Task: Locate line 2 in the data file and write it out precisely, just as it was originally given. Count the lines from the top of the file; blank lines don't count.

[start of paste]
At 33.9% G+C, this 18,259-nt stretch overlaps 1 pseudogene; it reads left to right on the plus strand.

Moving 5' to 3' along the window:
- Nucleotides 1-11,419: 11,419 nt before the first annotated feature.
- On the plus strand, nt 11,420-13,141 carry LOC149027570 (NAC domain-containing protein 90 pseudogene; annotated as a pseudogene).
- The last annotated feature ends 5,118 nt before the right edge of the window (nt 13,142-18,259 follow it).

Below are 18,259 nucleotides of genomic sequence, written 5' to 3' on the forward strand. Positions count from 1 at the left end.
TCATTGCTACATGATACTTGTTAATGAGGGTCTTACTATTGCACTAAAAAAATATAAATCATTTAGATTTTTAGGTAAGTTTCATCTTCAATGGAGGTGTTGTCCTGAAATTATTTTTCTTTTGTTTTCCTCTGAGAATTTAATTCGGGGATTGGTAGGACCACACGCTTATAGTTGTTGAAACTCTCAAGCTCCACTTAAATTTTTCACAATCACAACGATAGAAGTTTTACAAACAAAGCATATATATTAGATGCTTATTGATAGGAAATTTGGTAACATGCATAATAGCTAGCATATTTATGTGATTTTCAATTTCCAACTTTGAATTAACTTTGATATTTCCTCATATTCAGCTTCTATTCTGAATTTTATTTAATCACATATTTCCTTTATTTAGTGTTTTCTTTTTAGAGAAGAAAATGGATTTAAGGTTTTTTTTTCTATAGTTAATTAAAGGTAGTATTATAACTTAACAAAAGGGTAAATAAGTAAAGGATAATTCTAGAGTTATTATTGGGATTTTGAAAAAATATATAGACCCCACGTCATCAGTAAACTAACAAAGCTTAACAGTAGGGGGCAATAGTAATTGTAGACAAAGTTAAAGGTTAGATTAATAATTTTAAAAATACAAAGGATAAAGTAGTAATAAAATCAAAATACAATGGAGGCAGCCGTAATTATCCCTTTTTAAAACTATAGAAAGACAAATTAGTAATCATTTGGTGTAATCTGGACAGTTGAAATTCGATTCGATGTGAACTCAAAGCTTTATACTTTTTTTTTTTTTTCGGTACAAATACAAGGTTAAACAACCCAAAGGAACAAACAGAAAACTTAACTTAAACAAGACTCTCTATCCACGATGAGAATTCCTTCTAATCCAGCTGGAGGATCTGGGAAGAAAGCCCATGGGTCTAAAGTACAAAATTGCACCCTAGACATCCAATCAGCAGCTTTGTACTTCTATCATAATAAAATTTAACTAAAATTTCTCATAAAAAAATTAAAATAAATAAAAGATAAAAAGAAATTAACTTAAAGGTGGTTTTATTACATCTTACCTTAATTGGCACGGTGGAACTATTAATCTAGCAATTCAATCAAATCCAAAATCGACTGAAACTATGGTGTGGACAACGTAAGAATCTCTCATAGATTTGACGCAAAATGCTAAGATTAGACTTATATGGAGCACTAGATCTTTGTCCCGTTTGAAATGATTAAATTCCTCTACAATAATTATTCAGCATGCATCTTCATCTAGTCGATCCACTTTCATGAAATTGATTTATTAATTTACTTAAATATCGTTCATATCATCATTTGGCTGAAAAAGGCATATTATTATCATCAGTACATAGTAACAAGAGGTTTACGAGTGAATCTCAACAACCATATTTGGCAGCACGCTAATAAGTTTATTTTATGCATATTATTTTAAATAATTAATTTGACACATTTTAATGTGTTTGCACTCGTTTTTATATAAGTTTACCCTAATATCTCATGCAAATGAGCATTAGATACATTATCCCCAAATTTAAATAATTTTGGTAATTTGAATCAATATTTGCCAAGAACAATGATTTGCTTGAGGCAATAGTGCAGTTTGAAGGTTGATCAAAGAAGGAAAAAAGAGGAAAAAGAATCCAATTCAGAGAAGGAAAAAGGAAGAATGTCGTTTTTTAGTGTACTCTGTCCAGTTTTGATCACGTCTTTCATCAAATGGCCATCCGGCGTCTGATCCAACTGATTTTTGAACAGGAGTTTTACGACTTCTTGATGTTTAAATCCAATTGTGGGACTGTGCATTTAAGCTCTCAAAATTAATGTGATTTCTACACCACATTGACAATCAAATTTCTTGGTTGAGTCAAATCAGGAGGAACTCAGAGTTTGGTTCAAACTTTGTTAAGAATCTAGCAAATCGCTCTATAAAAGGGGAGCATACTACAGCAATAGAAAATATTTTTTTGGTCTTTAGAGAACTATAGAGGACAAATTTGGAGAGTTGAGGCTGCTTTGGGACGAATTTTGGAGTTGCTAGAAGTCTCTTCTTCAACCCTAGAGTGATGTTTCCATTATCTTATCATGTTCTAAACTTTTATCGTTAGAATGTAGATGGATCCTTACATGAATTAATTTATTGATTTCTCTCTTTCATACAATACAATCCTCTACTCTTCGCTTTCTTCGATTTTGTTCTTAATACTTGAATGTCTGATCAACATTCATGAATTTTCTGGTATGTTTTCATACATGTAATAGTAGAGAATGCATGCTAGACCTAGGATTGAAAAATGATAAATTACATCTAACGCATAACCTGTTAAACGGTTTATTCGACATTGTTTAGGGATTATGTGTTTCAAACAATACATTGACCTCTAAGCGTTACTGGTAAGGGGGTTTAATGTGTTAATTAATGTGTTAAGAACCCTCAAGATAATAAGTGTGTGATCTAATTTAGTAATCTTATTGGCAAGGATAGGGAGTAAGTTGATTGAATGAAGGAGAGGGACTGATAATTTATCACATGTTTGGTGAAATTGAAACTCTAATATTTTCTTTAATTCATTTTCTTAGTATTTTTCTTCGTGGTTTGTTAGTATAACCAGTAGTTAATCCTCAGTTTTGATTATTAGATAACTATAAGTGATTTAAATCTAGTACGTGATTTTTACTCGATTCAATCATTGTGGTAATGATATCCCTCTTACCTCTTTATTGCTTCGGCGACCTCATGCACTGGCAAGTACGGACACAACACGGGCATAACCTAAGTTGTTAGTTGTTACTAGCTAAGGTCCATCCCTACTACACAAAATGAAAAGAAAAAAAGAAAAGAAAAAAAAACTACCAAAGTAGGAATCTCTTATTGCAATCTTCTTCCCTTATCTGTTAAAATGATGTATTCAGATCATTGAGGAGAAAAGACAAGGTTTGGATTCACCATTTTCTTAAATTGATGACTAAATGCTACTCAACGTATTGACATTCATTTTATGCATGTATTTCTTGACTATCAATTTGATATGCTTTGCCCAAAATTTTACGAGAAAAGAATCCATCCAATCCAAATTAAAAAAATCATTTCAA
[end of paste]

Moving 5' to 3' along the window: